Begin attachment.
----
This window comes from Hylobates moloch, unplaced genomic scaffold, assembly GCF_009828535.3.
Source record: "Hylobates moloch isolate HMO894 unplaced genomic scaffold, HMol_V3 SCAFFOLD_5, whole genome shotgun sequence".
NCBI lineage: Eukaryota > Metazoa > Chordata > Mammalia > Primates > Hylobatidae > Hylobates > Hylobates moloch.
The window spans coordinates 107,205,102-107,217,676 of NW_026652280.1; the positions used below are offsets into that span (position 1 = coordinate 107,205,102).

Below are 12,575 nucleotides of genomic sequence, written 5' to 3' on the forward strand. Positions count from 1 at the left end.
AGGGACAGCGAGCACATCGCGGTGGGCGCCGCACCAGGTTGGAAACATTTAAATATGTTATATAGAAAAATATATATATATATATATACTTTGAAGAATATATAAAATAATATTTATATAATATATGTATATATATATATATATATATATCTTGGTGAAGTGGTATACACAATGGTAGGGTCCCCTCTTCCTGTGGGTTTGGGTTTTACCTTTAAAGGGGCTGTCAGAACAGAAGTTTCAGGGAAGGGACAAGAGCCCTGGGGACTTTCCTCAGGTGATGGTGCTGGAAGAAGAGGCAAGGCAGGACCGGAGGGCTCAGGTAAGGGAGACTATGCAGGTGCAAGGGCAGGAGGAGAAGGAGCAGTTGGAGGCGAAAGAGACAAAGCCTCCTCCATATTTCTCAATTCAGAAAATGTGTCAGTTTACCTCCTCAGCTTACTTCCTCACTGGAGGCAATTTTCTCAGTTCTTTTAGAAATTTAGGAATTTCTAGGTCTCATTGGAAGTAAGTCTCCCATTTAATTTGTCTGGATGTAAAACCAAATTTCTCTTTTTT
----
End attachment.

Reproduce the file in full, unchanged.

This window comes from Hylobates moloch, unplaced genomic scaffold, assembly GCF_009828535.3.
Source record: "Hylobates moloch isolate HMO894 unplaced genomic scaffold, HMol_V3 SCAFFOLD_5, whole genome shotgun sequence".
NCBI lineage: Eukaryota > Metazoa > Chordata > Mammalia > Primates > Hylobatidae > Hylobates > Hylobates moloch.
The window spans coordinates 107,205,102-107,217,676 of NW_026652280.1; the positions used below are offsets into that span (position 1 = coordinate 107,205,102).

Below are 12,575 nucleotides of genomic sequence, written 5' to 3' on the forward strand. Positions count from 1 at the left end.
AGGGACAGCGAGCACATCGCGGTGGGCGCCGCACCAGGTTGGAAACATTTAAATATGTTATATAGAAAAATATATATATATATATATACTTTGAAGAATATATAAAATAATATTTATATAATATATGTATATATATATATATATATATATCTTGGTGAAGTGGTATACACAATGGTAGGGTCCCCTCTTCCTGTGGGTTTGGGTTTTACCTTTAAAGGGGCTGTCAGAACAGAAGTTTCAGGGAAGGGACAAGAGCCCTGGGGACTTTCCTCAGGTGATGGTGCTGGAAGAAGAGGCAAGGCAGGACCGGAGGGCTCAGGTAAGGGAGACTATGCAGGTGCAAGGGCAGGAGGAGAAGGAGCAGTTGGAGGCGAAAGAGACAAAGCCTCCTCCATATTTCTCAATTCAGAAAATGTGTCAGTTTACCTCCTCAGCTTACTTCCTCACTGGAGGCAATTTTCTCAGTTCTTTTAGAAATTTAGGAATTTCTAGGTCTCATTGGAAGTAAGTCTCCCATTTAATTTGTCTGGATGTAAAACCAAATTTCTCTTTTTT